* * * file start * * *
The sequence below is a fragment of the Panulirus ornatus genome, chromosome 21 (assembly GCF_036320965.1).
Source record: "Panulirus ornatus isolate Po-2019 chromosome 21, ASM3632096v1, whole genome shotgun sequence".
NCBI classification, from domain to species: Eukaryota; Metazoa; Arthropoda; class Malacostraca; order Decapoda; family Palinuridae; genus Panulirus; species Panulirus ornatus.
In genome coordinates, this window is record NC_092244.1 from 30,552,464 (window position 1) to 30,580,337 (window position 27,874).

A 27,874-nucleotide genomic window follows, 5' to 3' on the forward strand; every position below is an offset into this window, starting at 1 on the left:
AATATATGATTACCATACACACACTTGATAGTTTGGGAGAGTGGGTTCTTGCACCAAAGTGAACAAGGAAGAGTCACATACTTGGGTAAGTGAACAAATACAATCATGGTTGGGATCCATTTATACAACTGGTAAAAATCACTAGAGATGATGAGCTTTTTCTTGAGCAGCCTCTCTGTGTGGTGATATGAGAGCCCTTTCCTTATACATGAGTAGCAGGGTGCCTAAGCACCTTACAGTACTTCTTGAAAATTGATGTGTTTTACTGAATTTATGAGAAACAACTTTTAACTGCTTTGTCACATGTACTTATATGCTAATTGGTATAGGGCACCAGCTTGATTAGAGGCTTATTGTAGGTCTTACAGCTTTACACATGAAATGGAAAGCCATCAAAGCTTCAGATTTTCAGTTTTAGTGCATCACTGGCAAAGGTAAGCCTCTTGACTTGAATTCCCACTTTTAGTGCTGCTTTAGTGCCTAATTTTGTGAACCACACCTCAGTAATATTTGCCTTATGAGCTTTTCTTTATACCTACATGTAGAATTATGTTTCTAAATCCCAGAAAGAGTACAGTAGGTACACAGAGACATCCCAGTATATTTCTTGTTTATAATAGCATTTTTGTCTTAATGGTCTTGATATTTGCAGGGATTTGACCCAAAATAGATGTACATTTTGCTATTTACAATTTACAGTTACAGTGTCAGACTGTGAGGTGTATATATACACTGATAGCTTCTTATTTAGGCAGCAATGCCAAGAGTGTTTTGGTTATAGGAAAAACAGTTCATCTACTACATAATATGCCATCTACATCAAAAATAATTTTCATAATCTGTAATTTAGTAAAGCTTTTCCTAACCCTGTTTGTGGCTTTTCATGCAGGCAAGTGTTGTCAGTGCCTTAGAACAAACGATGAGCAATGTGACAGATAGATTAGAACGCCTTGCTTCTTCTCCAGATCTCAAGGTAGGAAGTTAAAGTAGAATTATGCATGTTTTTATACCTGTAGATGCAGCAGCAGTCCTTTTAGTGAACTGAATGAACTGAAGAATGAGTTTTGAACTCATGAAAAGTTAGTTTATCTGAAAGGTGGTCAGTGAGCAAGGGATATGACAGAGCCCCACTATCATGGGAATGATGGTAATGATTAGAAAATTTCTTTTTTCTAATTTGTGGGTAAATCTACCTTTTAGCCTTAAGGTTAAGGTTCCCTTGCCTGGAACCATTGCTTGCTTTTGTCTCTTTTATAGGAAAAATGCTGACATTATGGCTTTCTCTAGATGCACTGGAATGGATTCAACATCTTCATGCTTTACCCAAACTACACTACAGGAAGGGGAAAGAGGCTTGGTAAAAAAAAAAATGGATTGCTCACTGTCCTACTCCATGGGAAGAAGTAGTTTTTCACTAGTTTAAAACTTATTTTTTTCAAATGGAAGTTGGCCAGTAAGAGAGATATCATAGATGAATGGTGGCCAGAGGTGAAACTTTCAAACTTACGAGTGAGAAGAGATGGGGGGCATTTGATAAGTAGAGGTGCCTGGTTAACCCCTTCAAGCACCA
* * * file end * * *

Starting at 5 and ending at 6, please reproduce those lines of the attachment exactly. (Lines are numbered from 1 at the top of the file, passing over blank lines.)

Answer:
A 27,874-nucleotide genomic window follows, 5' to 3' on the forward strand; every position below is an offset into this window, starting at 1 on the left:
AATATATGATTACCATACACACACTTGATAGTTTGGGAGAGTGGGTTCTTGCACCAAAGTGAACAAGGAAGAGTCACATACTTGGGTAAGTGAACAAATACAATCATGGTTGGGATCCATTTATACAACTGGTAAAAATCACTAGAGATGATGAGCTTTTTCTTGAGCAGCCTCTCTGTGTGGTGATATGAGAGCCCTTTCCTTATACATGAGTAGCAGGGTGCCTAAGCACCTTACAGTACTTCTTGAAAATTGATGTGTTTTACTGAATTTATGAGAAACAACTTTTAACTGCTTTGTCACATGTACTTATATGCTAATTGGTATAGGGCACCAGCTTGATTAGAGGCTTATTGTAGGTCTTACAGCTTTACACATGAAATGGAAAGCCATCAAAGCTTCAGATTTTCAGTTTTAGTGCATCACTGGCAAAGGTAAGCCTCTTGACTTGAATTCCCACTTTTAGTGCTGCTTTAGTGCCTAATTTTGTGAACCACACCTCAGTAATATTTGCCTTATGAGCTTTTCTTTATACCTACATGTAGAATTATGTTTCTAAATCCCAGAAAGAGTACAGTAGGTACACAGAGACATCCCAGTATATTTCTTGTTTATAATAGCATTTTTGTCTTAATGGTCTTGATATTTGCAGGGATTTGACCCAAAATAGATGTACATTTTGCTATTTACAATTTACAGTTACAGTGTCAGACTGTGAGGTGTATATATACACTGATAGCTTCTTATTTAGGCAGCAATGCCAAGAGTGTTTTGGTTATAGGAAAAACAGTTCATCTACTACATAATATGCCATCTACATCAAAAATAATTTTCATAATCTGTAATTTAGTAAAGCTTTTCCTAACCCTGTTTGTGGCTTTTCATGCAGGCAAGTGTTGTCAGTGCCTTAGAACAAACGATGAGCAATGTGACAGATAGATTAGAACGCCTTGCTTCTTCTCCAGATCTCAAGGTAGGAAGTTAAAGTAGAATTATGCATGTTTTTATACCTGTAGATGCAGCAGCAGTCCTTTTAGTGAACTGAATGAACTGAAGAATGAGTTTTGAACTCATGAAAAGTTAGTTTATCTGAAAGGTGGTCAGTGAGCAAGGGATATGACAGAGCCCCACTATCATGGGAATGATGGTAATGATTAGAAAATTTCTTTTTTCTAATTTGTGGGTAAATCTACCTTTTAGCCTTAAGGTTAAGGTTCCCTTGCCTGGAACCATTGCTTGCTTTTGTCTCTTTTATAGGAAAAATGCTGACATTATGGCTTTCTCTAGATGCACTGGAATGGATTCAACATCTTCATGCTTTACCCAAACTACACTACAGGAAGGGGAAAGAGGCTTGGTAAAAAAAAAAATGGATTGCTCACTGTCCTACTCCATGGGAAGAAGTAGTTTTTCACTAGTTTAAAACTTATTTTTTTCAAATGGAAGTTGGCCAGTAAGAGAGATATCATAGATGAATGGTGGCCAGAGGTGAAACTTTCAAACTTACGAGTGAGAAGAGATGGGGGGCATTTGATAAGTAGAGGTGCCTGGTTAACCCCTTCAAGCACCA